Online Dating Should Be an Olympic Sport


The Olympic Games program comprises 26 sports, 30 disciplines Net Maddy, and nearly 300 events. It is a global event with tremendous interest and cultural significance. As such, I would like to formally submit Online Dating/Dating to the International Olympic Committee for consideration of inclusion as an Olympic sport for the 2012 or 2016 games.*yabpDMc9Q2Nts155Z1pX-g.jpeg

Do you think this is just another boneheaded idea from your friends in the online dating world? Consider this:

Olympic sports are governed by International Sports Federations (IFs), which are recognized by the International Olympic Committee (IOC) as the global supervisors of their respective sports. In layperson’s terms, the big dog IOC lets the little dog IFs manage everything locally. Well, such a little dog already exists in the online dating world through reputable online dating websites. That is right; some reputable dating websites are good enough to be called established “Federations.” These websites can be the global governing body of online dating! That was the first step. Now, to convince the IOC that online dating is a sport.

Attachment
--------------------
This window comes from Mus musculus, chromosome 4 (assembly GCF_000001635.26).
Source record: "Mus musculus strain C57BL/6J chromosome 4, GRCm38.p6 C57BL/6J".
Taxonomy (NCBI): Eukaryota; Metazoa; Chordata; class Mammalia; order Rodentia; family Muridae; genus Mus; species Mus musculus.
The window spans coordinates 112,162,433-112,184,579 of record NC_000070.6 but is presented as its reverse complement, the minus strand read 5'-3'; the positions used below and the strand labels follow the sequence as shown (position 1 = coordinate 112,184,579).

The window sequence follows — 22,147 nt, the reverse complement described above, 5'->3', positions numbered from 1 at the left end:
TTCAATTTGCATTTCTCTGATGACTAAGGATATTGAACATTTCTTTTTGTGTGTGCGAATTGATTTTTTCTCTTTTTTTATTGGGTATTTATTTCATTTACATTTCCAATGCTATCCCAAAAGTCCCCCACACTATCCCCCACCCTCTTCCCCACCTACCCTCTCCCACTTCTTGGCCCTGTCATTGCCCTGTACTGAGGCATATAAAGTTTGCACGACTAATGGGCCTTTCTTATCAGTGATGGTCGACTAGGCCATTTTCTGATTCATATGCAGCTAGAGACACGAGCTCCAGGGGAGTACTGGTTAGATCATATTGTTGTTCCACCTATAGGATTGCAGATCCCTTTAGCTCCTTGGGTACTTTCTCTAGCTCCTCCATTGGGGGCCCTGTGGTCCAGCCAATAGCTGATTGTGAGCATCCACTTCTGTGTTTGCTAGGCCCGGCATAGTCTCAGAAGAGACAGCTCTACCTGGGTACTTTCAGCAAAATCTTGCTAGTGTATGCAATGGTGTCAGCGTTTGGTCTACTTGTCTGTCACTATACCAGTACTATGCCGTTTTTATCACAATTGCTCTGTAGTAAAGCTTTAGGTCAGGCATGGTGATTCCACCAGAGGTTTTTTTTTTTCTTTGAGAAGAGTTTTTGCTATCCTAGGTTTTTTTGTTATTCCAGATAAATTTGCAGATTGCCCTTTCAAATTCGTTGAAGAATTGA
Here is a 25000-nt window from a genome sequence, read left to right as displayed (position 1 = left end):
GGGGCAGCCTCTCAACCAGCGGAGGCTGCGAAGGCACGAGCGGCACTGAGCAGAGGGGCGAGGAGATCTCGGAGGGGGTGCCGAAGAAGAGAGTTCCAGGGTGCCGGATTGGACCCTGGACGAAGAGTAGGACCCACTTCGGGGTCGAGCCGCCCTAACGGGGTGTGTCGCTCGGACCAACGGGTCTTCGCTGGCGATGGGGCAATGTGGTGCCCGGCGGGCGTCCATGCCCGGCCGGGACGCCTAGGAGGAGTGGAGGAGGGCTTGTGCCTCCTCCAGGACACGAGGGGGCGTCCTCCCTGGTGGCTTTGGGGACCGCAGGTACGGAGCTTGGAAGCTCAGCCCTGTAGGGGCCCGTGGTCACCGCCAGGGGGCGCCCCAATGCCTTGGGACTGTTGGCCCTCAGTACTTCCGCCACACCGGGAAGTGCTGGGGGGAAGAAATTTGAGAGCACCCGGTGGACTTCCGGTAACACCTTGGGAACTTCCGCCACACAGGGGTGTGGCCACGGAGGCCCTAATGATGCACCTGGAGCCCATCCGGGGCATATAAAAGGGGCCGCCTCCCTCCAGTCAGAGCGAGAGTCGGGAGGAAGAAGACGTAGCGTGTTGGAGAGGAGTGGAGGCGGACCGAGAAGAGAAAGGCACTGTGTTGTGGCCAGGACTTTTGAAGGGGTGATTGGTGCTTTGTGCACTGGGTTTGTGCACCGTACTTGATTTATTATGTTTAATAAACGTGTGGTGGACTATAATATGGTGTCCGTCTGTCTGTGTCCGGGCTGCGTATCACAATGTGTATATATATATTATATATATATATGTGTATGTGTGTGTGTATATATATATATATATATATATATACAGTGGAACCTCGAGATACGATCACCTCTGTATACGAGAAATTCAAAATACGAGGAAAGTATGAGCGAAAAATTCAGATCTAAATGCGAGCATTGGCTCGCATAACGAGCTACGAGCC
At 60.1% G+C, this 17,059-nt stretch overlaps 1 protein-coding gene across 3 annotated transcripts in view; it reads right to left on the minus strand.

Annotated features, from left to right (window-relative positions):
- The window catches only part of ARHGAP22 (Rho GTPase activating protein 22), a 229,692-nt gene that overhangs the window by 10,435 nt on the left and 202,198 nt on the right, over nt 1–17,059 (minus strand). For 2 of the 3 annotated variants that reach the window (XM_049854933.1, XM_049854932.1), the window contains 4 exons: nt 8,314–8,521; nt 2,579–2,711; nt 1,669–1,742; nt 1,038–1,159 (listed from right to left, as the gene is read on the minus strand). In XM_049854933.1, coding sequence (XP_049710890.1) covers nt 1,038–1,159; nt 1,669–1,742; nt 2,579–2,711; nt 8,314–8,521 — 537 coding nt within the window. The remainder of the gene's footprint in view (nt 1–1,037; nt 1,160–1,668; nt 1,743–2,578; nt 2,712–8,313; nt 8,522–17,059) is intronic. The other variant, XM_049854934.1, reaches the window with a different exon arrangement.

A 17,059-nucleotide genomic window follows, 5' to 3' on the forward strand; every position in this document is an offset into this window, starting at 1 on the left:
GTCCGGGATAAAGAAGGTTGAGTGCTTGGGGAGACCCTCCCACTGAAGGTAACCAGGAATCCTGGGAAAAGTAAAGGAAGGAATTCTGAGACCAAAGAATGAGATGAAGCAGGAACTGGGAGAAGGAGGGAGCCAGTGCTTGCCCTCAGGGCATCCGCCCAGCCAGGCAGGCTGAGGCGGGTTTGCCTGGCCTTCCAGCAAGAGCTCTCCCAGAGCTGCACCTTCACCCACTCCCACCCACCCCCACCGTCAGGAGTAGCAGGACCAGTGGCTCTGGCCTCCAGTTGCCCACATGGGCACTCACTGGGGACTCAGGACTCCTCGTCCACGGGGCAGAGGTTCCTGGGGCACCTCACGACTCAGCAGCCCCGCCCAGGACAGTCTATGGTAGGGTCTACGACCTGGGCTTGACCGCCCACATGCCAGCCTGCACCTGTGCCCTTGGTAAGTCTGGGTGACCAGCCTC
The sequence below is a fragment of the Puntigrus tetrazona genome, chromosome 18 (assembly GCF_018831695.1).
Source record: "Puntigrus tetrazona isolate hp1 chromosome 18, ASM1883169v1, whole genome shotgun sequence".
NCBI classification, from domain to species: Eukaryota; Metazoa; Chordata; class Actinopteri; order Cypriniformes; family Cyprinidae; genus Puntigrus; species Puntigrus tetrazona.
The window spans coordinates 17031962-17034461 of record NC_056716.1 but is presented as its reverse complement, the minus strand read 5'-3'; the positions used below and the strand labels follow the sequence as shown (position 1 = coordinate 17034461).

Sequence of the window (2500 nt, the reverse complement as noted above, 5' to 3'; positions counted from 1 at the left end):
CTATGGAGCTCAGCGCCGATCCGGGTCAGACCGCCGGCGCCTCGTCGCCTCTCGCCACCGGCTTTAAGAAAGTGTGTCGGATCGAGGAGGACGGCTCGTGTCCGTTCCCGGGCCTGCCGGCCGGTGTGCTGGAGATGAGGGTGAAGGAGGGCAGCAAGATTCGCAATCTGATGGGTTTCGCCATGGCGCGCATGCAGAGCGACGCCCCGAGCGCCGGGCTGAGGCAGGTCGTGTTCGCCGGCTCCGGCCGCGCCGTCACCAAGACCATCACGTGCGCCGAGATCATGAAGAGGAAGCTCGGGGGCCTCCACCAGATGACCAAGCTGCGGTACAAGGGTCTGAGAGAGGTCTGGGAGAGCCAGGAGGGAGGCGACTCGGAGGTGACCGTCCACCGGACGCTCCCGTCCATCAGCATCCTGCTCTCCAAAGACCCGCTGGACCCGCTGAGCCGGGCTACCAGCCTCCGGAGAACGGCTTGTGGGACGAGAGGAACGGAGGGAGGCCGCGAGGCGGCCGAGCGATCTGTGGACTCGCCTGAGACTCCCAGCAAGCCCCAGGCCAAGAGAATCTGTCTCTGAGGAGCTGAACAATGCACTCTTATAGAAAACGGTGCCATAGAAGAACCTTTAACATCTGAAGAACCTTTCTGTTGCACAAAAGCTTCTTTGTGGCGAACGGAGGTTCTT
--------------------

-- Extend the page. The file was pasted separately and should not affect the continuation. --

In terms of the Olympic competition, think about it. We could classify the online dating world into men and women, then break it down further into specific weight classes or even personality types within those weight classes. These men and women would then compete with one another physically (through flirting), intellectually (through questioning), and visually (through physical appearance). It is the perfect blend of a sport. The winning Gold medalist will have to spend years in the gym training to be physically sound, spend years in school or the library “learning” to become bright, and behind all the muscles and misogynistic intellect, still be graceful in delivery and presence. The online dating winner would be the perfect athlete, the Opus Olympian.

Not convinced it would work? Maybe your mind will change after reading this:

In October 2004, the IOC established an Olympic Programme Commission to review all existing and non-recognized Olympic sports. This review aimed to apply a systematic and category approach to each sport and evaluate whether or not it met the criteria for inclusion in the Olympic Games as a recognized Olympic sport. This Commission came up with seven criteria to judge whether a sport should be included or not.